From Shaking Islands, A Nation Divided

We have been in a strange mood since the earthquake and the nuclear plant accident. It is strange because as long as we stay in Tokyo--even though we know that something has irreversibly changed—the city landscape seems the same as it was before March 11th. As media coverage of the disaster has gradually ebbed, shallow TV chat shows and sitcoms have come back. Most people seem to be busy in their own business of everyday life, even though they are very much aware of the fact that people in Tohoku (and particularly in Fukushima Prefecture) are still struggling with the aftereffects of the earthquake.

Japan is completely divided into two: those who are still in the middle of the everlasting disaster and those who are forgetting or at least want to forget it. Those who are struggling with the crisis are getting more pessimistic as, in economic terms, there is neither sign nor hope for recovery. This is a type of ‘denial,’ in a psychoanalytical sense; people look away from the reality of the disaster because it was so traumatic. Even the disastrous political malfunction in the Diet may be one side effect of this disease.

The optimistic slogan ‘Be one, Japan (Hitotsu ni Naro Nippon)’ championed by Fuji Television, unintentionally tells us that the Japanese people are not, in fact, ‘one’ anymore but fractured, even polarizing into two. And this gap will spread over time, as it will take far longer to reconstruct cities, towns and villages and to revive the economy than the government is expecting or at least telling us.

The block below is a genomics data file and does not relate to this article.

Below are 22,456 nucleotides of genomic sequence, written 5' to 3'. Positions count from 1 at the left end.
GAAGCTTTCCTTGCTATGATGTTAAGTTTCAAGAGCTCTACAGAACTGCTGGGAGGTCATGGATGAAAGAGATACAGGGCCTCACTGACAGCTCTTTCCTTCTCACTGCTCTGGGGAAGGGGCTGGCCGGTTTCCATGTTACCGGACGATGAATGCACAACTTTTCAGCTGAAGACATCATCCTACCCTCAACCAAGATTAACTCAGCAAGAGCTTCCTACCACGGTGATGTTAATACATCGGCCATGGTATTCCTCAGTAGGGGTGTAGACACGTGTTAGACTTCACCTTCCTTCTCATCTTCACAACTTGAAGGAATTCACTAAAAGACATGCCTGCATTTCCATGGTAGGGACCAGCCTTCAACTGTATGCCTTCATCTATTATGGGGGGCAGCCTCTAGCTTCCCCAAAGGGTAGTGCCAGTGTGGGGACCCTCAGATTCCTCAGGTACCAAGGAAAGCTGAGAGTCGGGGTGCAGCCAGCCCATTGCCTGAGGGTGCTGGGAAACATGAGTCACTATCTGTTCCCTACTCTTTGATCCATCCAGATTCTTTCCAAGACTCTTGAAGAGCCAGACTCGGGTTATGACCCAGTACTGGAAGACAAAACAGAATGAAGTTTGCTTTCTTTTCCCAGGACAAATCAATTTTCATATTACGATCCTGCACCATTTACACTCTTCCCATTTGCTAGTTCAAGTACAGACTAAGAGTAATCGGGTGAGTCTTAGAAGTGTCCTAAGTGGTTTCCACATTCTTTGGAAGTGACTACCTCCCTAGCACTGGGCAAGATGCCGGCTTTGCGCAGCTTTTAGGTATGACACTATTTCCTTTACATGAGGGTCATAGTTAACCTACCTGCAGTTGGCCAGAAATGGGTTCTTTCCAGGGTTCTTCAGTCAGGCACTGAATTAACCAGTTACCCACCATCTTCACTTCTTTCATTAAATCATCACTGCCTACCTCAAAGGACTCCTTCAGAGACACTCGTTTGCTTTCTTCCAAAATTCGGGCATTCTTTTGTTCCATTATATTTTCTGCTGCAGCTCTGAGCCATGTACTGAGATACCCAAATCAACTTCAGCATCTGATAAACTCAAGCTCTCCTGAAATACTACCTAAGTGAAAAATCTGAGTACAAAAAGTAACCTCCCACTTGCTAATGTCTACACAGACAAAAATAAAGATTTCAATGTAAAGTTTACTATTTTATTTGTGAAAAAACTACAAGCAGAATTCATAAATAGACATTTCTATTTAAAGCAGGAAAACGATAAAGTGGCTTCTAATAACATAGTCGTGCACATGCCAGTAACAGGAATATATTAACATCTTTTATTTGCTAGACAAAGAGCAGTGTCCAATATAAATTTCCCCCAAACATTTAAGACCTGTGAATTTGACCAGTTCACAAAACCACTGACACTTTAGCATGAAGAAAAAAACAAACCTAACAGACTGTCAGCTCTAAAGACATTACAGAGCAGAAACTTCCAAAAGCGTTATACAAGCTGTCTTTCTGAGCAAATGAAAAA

It is ironic that the issue over radiation following the Fukushima nuclear plant accident is creating a kind of a common basis beyond the gap because almost no one can escape radioactive contamination wherever one lives. Because radiation is invisible and its aftereffects will appear neither at the present nor even in the immediate future; on this, everyone shares fear and anxiety.

It may be wishful thinking but we are seeing a newly emerging street politics organized by young people who previously have had no interest in politics. Among them, an anarchist group called the Amateur Riot (Shirouto no Ran)—a group formed around a recycle shop—has  successfully organized a series of protest rallies: on April 10th in (their neighborhood) Koenji, on May 7th in Shibuya, and on June 11th in Shinjuku. Large crowds (15,000-20,000 people) gathered each time and these numbers are growing. Their carnivalesque style of street demonstration with a variety of music from rough punk, reggae, techno, and drum circles to Japanese traditional music and dance along with colorful clothes and carefully-designed banners and messages is attracting different kinds of people and inventing a new form of cultural politics. Shiroto no Ran is also trying to produce an alterative economy based on DIY practices by organizing squatting-styled (but legal) recycle shops, bars and restaurants. Done for their own collective survival, this is also a form of everyday politics. 

The earthquake and the nuclear plant accident make us to rethink how we should understand nature, technology, and history. They also make us reconsider and reexamine key political concepts which we have used as the foundation of: civilization, progress, and democracy as well as economy, society, and culture. Almost every day, we still are being physically and psychologically shaken by aftershocks; these will continue for some time. It may be a great opportunity to create a new economy, a new politics and even a new philosophy on these shaking islands as the great philosophes did after the Lisbon earthquake. But it is very difficult to be very optimistic so far.